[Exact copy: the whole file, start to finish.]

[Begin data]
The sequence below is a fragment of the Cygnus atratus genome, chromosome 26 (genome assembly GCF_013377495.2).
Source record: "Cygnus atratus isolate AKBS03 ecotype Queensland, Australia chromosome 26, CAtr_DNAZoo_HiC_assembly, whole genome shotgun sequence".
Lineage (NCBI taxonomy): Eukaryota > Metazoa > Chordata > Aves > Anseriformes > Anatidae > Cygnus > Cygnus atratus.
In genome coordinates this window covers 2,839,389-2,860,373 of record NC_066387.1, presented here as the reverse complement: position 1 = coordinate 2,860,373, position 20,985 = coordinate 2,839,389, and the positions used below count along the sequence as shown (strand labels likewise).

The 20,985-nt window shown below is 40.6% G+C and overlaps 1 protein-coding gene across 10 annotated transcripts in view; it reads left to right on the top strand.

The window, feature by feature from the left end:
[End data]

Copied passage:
The sequence below is a fragment of the Cygnus atratus genome, chromosome 26 (genome assembly GCF_013377495.2).
Source record: "Cygnus atratus isolate AKBS03 ecotype Queensland, Australia chromosome 26, CAtr_DNAZoo_HiC_assembly, whole genome shotgun sequence".
Lineage (NCBI taxonomy): Eukaryota > Metazoa > Chordata > Aves > Anseriformes > Anatidae > Cygnus > Cygnus atratus.
In genome coordinates this window covers 2,839,389-2,860,373 of record NC_066387.1, presented here as the reverse complement: position 1 = coordinate 2,860,373, position 20,985 = coordinate 2,839,389, and the positions used below count along the sequence as shown (strand labels likewise).

The 20,985-nt window shown below is 40.6% G+C and overlaps 1 protein-coding gene across 10 annotated transcripts in view; it reads left to right on the top strand.

The window, feature by feature from the left end: